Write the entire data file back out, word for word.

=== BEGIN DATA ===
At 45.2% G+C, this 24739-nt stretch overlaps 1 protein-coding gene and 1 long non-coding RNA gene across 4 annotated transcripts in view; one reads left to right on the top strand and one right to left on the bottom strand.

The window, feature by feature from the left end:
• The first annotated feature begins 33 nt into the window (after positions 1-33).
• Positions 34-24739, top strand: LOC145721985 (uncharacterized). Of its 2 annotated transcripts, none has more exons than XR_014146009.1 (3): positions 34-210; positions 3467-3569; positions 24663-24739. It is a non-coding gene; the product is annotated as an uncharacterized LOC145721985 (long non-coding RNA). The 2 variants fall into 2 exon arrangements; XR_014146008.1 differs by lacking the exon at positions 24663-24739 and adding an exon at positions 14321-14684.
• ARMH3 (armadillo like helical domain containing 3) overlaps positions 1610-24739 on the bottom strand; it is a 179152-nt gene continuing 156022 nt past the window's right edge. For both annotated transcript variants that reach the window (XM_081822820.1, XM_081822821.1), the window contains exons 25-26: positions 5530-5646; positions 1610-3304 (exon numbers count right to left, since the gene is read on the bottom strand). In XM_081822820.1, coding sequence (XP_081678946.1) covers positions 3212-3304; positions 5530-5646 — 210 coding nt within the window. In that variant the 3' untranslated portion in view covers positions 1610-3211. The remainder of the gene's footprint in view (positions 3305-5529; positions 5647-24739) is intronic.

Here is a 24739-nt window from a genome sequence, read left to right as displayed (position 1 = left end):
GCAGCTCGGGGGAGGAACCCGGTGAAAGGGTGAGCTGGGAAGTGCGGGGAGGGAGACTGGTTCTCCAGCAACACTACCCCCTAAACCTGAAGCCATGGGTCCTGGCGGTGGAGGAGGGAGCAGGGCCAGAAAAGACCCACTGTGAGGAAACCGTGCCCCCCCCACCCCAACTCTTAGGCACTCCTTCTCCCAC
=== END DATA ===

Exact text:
At 45.2% G+C, this 24739-nt stretch overlaps 1 protein-coding gene and 1 long non-coding RNA gene across 4 annotated transcripts in view; one reads left to right on the top strand and one right to left on the bottom strand.

The window, feature by feature from the left end:
• The first annotated feature begins 33 nt into the window (after positions 1-33).
• Positions 34-24739, top strand: LOC145721985 (uncharacterized). Of its 2 annotated transcripts, none has more exons than XR_014146009.1 (3): positions 34-210; positions 3467-3569; positions 24663-24739. It is a non-coding gene; the product is annotated as an uncharacterized LOC145721985 (long non-coding RNA). The 2 variants fall into 2 exon arrangements; XR_014146008.1 differs by lacking the exon at positions 24663-24739 and adding an exon at positions 14321-14684.
• ARMH3 (armadillo like helical domain containing 3) overlaps positions 1610-24739 on the bottom strand; it is a 179152-nt gene continuing 156022 nt past the window's right edge. For both annotated transcript variants that reach the window (XM_081822820.1, XM_081822821.1), the window contains exons 25-26: positions 5530-5646; positions 1610-3304 (exon numbers count right to left, since the gene is read on the bottom strand). In XM_081822820.1, coding sequence (XP_081678946.1) covers positions 3212-3304; positions 5530-5646 — 210 coding nt within the window. In that variant the 3' untranslated portion in view covers positions 1610-3211. The remainder of the gene's footprint in view (positions 3305-5529; positions 5647-24739) is intronic.

Here is a 24739-nt window from a genome sequence, read left to right as displayed (position 1 = left end):
GCAGCTCGGGGGAGGAACCCGGTGAAAGGGTGAGCTGGGAAGTGCGGGGAGGGAGACTGGTTCTCCAGCAACACTACCCCCTAAACCTGAAGCCATGGGTCCTGGCGGTGGAGGAGGGAGCAGGGCCAGAAAAGACCCACTGTGAGGAAACCGTGCCCCCCCCACCCCAACTCTTAGGCACTCCTTCTCCCAC